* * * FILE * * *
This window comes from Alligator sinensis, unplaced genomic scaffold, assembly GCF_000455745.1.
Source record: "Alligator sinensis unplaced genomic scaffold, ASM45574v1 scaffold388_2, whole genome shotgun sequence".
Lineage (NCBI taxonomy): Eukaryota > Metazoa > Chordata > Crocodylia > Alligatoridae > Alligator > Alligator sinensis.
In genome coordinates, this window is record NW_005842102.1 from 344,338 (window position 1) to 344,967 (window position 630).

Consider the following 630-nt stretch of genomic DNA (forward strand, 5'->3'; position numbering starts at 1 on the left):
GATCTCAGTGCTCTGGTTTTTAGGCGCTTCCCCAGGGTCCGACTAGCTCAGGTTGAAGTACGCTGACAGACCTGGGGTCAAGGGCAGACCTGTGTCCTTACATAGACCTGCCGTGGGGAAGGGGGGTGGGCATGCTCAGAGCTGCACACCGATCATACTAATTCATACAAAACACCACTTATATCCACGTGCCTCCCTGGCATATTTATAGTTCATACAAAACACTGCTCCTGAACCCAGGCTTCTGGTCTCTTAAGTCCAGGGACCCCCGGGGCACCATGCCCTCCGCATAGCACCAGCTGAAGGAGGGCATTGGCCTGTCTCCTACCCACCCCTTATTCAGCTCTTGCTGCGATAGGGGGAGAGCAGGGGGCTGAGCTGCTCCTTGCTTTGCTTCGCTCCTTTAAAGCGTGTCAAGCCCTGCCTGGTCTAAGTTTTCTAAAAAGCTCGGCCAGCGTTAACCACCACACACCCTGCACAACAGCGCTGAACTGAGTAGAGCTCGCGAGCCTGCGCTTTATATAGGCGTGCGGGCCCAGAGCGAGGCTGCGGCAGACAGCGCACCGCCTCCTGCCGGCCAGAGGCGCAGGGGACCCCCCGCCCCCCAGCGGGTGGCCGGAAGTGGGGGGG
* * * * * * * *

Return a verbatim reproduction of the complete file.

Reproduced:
This window comes from Alligator sinensis, unplaced genomic scaffold, assembly GCF_000455745.1.
Source record: "Alligator sinensis unplaced genomic scaffold, ASM45574v1 scaffold388_2, whole genome shotgun sequence".
Lineage (NCBI taxonomy): Eukaryota > Metazoa > Chordata > Crocodylia > Alligatoridae > Alligator > Alligator sinensis.
In genome coordinates, this window is record NW_005842102.1 from 344,338 (window position 1) to 344,967 (window position 630).

Consider the following 630-nt stretch of genomic DNA (forward strand, 5'->3'; position numbering starts at 1 on the left):
GATCTCAGTGCTCTGGTTTTTAGGCGCTTCCCCAGGGTCCGACTAGCTCAGGTTGAAGTACGCTGACAGACCTGGGGTCAAGGGCAGACCTGTGTCCTTACATAGACCTGCCGTGGGGAAGGGGGGTGGGCATGCTCAGAGCTGCACACCGATCATACTAATTCATACAAAACACCACTTATATCCACGTGCCTCCCTGGCATATTTATAGTTCATACAAAACACTGCTCCTGAACCCAGGCTTCTGGTCTCTTAAGTCCAGGGACCCCCGGGGCACCATGCCCTCCGCATAGCACCAGCTGAAGGAGGGCATTGGCCTGTCTCCTACCCACCCCTTATTCAGCTCTTGCTGCGATAGGGGGAGAGCAGGGGGCTGAGCTGCTCCTTGCTTTGCTTCGCTCCTTTAAAGCGTGTCAAGCCCTGCCTGGTCTAAGTTTTCTAAAAAGCTCGGCCAGCGTTAACCACCACACACCCTGCACAACAGCGCTGAACTGAGTAGAGCTCGCGAGCCTGCGCTTTATATAGGCGTGCGGGCCCAGAGCGAGGCTGCGGCAGACAGCGCACCGCCTCCTGCCGGCCAGAGGCGCAGGGGACCCCCCGCCCCCCAGCGGGTGGCCGGAAGTGGGGGGG